For a generation, TVs have been in the background – in more ways than one – of household entertainment.
Citrix Systems Asia Pacific XenDesktop 2.0 Enterprise Edition
Citrix XenDesktop 2.0 leverages streaming applications, server virtualisation, and swift tools for a scalable and manageable virtual desktop infrastructure solution.
- Wizard-based approach to building and managing desktop VMs, write caching that during user sessions, Desktop Delivery Controller, quick updating of VMs
- XenServer still not on par with VMware ESX
Citrix has long been the leader in the terminal services/remote desktop game. Its ICA protocol is heads and shoulders above alternatives, and the manageability of its solutions continues to be strong. By coupling this existing technology with VDI, Citrix aims for the best of both worlds, delivering streaming and hosted applications to a small-footprint desktop VM. XenServer still lags the capabilities of the VMware ESX hypervisor, but XenDesktop does not require XenServer to function and will play nice with VMware and even Microsoft Hyper-V.
Price$ 295.00 (AUD)
Note: pricing for this product is in $US.
It seems that the whole world has been talking about VDI (Virtual Desktop Infrastructure), with very different views of what VDI actually means. If virtualisation itself is an adolescent, VDI is still an infant, and thus there are still plenty of growing pains to come.
The major issues with VDI at this stage are deployment, management, and allocation of compute and storage resources. These are the same issues that face traditional desktops, but encapsulated within a single infrastructure component, where their effects are magnified.
Desktop workloads are necessarily very different things to different users. Data entry use cases are wildly different than power user or engineering use cases, for instance. When addressing different use cases within the same organisation, it's far simpler to point and click to add resources where needed than it is to buy and install desktop systems for individual users, especially when those users will not require the horsepower afforded them every second of the day.
This is where VDI comes in. At first blush, it seems that all you'd need to have a functioning VDI implementation is a hypervisor, some desktop images, and an RDP (Remote Desktop Protocol) client. At the base level, that's true. However, that ideal quickly fades when the realities of management and resource constraints hit home. This is where Citrix has been focusing its efforts.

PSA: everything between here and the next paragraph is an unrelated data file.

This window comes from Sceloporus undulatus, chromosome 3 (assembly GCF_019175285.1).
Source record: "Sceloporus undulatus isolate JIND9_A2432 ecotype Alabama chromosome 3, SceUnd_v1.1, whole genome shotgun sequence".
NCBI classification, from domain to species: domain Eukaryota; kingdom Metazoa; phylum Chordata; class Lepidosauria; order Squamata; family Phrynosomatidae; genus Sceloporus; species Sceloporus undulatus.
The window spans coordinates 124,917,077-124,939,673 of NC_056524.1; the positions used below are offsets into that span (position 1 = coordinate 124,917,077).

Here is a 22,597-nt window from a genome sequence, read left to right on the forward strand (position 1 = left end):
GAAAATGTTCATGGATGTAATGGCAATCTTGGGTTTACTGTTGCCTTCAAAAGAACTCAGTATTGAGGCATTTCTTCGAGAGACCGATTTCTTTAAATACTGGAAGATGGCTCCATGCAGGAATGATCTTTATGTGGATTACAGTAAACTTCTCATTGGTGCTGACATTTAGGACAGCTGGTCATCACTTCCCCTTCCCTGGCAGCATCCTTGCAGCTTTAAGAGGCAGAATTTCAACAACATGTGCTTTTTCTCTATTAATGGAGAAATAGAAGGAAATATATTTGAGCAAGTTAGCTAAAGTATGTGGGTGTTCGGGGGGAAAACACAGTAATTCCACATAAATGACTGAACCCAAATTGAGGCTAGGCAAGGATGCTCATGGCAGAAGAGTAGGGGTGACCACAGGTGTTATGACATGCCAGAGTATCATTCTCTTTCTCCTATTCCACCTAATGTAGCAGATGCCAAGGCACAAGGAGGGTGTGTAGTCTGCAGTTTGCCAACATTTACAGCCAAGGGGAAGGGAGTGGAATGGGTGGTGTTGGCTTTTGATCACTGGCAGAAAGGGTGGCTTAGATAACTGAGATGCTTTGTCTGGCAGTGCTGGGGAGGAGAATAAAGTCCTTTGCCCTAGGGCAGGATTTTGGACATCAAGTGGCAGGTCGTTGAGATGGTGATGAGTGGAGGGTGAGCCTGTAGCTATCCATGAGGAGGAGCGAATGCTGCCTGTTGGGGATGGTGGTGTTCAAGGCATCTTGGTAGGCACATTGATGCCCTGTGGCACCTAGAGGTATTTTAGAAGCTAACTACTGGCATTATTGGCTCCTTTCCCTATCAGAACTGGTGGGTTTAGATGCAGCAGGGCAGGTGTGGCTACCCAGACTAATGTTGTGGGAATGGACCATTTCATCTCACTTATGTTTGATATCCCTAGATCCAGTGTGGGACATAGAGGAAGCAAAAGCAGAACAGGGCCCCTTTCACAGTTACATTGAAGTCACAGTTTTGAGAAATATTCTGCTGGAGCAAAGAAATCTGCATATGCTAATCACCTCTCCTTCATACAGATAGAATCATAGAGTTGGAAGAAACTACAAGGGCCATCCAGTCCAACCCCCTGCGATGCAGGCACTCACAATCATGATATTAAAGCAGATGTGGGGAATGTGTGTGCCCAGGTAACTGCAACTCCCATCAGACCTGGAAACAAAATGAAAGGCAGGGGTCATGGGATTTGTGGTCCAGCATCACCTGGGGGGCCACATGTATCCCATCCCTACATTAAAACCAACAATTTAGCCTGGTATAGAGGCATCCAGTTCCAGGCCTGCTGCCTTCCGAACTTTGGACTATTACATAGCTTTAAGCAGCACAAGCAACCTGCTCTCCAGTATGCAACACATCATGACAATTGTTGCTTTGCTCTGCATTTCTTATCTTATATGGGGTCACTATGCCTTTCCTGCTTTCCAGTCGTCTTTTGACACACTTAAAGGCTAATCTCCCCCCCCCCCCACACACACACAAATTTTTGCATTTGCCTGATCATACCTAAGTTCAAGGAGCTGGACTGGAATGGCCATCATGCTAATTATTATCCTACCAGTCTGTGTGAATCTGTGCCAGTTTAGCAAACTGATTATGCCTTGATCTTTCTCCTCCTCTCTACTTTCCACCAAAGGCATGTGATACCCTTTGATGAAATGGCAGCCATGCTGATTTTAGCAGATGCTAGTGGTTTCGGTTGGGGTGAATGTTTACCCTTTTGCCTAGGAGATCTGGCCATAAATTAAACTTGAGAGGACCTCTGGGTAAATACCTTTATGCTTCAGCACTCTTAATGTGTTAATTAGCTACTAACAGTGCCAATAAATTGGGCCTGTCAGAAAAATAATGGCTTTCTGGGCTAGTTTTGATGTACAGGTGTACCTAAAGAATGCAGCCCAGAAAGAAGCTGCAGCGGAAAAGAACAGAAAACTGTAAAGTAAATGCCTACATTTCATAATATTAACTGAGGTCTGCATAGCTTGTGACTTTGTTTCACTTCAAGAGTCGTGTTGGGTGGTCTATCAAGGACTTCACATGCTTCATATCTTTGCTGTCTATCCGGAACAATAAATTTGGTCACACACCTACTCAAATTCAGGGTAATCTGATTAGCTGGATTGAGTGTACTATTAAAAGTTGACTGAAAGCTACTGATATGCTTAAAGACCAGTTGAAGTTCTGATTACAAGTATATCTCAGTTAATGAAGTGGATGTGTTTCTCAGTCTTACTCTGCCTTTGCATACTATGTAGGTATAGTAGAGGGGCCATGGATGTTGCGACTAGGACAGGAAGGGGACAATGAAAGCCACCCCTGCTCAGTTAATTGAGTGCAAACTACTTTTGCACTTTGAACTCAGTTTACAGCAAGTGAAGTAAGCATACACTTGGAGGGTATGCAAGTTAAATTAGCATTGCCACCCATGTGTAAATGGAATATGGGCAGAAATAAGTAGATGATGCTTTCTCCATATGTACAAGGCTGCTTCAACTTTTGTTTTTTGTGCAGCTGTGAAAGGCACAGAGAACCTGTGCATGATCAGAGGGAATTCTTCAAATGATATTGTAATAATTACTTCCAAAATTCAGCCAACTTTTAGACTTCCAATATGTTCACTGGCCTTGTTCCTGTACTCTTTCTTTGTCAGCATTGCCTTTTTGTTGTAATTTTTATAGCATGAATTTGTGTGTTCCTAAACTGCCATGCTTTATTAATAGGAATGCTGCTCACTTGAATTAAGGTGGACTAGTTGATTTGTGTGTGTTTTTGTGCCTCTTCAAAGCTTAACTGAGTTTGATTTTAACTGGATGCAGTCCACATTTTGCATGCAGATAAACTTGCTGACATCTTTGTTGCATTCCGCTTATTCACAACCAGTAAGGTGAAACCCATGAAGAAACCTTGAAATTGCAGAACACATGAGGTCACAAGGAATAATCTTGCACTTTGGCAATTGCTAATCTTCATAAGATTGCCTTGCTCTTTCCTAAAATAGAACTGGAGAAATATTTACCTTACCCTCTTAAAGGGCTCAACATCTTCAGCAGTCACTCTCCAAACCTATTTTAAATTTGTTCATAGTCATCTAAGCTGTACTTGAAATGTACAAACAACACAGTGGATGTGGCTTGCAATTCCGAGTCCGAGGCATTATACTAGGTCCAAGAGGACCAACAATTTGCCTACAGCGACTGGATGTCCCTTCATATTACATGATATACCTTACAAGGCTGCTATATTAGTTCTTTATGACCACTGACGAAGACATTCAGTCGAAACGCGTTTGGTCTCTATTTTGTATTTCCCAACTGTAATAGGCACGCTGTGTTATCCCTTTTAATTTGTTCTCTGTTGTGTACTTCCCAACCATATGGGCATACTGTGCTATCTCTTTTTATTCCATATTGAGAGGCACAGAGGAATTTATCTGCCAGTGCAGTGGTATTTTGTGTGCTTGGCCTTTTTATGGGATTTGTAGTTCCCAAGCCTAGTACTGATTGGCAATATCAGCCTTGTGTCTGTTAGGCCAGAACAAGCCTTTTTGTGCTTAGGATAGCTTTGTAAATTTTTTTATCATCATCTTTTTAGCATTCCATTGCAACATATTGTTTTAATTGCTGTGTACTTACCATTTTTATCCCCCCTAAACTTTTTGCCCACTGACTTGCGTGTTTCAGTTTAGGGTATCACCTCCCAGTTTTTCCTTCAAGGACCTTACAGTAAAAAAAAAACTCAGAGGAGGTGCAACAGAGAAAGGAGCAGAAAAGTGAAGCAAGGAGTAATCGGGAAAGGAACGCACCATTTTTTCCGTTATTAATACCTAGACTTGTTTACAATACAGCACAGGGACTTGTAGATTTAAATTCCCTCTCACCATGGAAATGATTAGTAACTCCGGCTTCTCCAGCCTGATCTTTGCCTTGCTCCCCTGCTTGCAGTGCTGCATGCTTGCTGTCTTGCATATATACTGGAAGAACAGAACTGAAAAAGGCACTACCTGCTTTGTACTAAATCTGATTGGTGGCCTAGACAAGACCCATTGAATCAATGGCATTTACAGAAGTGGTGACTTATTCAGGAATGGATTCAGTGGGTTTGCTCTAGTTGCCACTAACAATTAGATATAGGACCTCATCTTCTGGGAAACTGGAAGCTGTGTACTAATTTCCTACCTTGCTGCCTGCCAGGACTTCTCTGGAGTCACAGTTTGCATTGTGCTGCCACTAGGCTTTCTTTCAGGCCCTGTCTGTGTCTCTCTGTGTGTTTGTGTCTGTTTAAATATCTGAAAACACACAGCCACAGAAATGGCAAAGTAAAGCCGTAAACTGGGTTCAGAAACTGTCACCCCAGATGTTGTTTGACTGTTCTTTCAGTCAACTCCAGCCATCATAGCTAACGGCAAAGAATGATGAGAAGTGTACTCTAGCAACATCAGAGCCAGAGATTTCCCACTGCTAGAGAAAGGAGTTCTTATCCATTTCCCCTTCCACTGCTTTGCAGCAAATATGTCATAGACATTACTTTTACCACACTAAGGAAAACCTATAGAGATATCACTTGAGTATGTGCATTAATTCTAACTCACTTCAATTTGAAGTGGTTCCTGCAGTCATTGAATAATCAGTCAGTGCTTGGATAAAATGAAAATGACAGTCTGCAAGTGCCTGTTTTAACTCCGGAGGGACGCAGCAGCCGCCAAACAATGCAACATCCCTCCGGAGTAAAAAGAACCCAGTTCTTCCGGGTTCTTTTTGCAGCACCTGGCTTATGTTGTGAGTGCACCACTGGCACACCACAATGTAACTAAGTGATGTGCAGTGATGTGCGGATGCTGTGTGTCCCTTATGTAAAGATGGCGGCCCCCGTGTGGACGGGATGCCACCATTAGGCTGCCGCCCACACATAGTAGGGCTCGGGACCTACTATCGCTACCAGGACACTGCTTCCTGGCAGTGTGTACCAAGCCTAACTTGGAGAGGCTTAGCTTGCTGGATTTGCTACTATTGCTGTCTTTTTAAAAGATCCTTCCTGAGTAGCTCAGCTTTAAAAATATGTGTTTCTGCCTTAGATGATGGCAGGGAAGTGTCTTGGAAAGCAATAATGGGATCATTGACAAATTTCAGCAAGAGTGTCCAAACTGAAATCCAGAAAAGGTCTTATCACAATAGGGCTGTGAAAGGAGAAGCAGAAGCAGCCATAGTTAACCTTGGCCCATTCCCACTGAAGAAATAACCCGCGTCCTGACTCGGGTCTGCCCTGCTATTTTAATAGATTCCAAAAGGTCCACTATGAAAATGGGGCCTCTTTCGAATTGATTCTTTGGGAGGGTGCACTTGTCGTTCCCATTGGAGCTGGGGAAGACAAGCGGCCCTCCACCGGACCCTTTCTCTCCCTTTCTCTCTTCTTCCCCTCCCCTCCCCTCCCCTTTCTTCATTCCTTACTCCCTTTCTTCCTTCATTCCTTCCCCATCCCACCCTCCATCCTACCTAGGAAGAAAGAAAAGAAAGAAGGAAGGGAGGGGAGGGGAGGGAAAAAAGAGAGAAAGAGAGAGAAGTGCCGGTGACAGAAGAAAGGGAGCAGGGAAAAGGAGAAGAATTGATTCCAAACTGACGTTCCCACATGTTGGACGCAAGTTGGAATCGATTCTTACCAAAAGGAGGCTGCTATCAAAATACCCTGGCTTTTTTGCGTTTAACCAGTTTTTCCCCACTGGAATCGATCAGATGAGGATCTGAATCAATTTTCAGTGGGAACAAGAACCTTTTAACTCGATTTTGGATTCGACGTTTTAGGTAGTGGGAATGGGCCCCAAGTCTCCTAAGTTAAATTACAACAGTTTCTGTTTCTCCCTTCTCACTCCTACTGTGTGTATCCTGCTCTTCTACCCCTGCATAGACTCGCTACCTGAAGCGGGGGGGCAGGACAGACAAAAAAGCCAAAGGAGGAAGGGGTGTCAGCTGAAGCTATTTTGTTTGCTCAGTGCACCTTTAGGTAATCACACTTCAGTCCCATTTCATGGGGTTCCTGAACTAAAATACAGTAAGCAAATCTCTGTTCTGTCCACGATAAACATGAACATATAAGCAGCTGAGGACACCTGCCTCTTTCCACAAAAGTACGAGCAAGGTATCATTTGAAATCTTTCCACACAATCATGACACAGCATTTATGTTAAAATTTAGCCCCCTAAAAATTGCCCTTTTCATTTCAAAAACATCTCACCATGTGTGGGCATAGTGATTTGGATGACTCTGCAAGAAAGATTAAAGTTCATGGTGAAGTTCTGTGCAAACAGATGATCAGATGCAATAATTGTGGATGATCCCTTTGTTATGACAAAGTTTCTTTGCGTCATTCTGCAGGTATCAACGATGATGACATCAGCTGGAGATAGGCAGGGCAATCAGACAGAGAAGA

Historically, Citrix has been associated with thin client desktop and application delivery, bringing to mind large farms of Windows servers running Citrix MetaFrame and delivering applications and desktop sessions to users via Citrix's ICA protocol. Each server was a member of a farm, but sessions could not migrate from server to server, and resources associated with a specific session were tied to that server for better or for worse.
VDI, on the other hand, is built with a specific desktop VM assigned to each user, not simply one of several dozen terminal services connections to the same server. Coupled with VM migration technologies, VDI prevents heavier users from impacting the rest of the users on a specific server, since their VM can seamlessly move to a less-busy host server.
That's all well and good, but other problems crop up in a VDI environment, such as the cost of storing all those VM images. A 16GB footprint may not seem like much, but that's the absolute minimum for a Windows Vista desktop with Office 2007 installed. If you have a few hundred of those (you'll need one for each concurrent user), suddenly you're talking real storage requirements and real I/O.
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